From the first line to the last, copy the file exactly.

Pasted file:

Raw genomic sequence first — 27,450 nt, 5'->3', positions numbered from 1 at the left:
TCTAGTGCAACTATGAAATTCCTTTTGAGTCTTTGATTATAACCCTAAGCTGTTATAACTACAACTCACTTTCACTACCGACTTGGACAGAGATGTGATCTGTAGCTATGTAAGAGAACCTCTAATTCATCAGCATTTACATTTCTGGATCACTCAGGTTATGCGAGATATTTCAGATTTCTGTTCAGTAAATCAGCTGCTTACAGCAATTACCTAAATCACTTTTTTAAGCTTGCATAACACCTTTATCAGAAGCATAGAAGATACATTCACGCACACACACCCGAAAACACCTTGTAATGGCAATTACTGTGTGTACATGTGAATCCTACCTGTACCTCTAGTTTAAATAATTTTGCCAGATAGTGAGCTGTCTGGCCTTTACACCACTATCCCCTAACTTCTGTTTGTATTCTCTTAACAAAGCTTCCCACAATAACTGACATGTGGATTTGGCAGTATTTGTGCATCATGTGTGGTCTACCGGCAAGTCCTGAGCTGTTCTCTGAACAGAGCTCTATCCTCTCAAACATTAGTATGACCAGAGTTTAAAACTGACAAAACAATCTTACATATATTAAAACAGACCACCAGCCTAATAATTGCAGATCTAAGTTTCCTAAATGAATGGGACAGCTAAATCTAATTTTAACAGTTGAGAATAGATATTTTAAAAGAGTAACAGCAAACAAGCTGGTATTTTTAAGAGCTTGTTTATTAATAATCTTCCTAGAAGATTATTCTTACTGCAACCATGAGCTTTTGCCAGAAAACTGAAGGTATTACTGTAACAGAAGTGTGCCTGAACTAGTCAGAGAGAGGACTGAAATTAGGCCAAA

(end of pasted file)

Raw genomic sequence first — 27,450 nt, 5'->3', positions numbered from 1 at the left:
TCTAGTGCAACTATGAAATTCCTTTTGAGTCTTTGATTATAACCCTAAGCTGTTATAACTACAACTCACTTTCACTACCGACTTGGACAGAGATGTGATCTGTAGCTATGTAAGAGAACCTCTAATTCATCAGCATTTACATTTCTGGATCACTCAGGTTATGCGAGATATTTCAGATTTCTGTTCAGTAAATCAGCTGCTTACAGCAATTACCTAAATCACTTTTTTAAGCTTGCATAACACCTTTATCAGAAGCATAGAAGATACATTCACGCACACACACCCGAAAACACCTTGTAATGGCAATTACTGTGTGTACATGTGAATCCTACCTGTACCTCTAGTTTAAATAATTTTGCCAGATAGTGAGCTGTCTGGCCTTTACACCACTATCCCCTAACTTCTGTTTGTATTCTCTTAACAAAGCTTCCCACAATAACTGACATGTGGATTTGGCAGTATTTGTGCATCATGTGTGGTCTACCGGCAAGTCCTGAGCTGTTCTCTGAACAGAGCTCTATCCTCTCAAACATTAGTATGACCAGAGTTTAAAACTGACAAAACAATCTTACATATATTAAAACAGACCACCAGCCTAATAATTGCAGATCTAAGTTTCCTAAATGAATGGGACAGCTAAATCTAATTTTAACAGTTGAGAATAGATATTTTAAAAGAGTAACAGCAAACAAGCTGGTATTTTTAAGAGCTTGTTTATTAATAATCTTCCTAGAAGATTATTCTTACTGCAACCATGAGCTTTTGCCAGAAAACTGAAGGTATTACTGTAACAGAAGTGTGCCTGAACTAGTCAGAGAGAGGACTGAAATTAGGCCAAA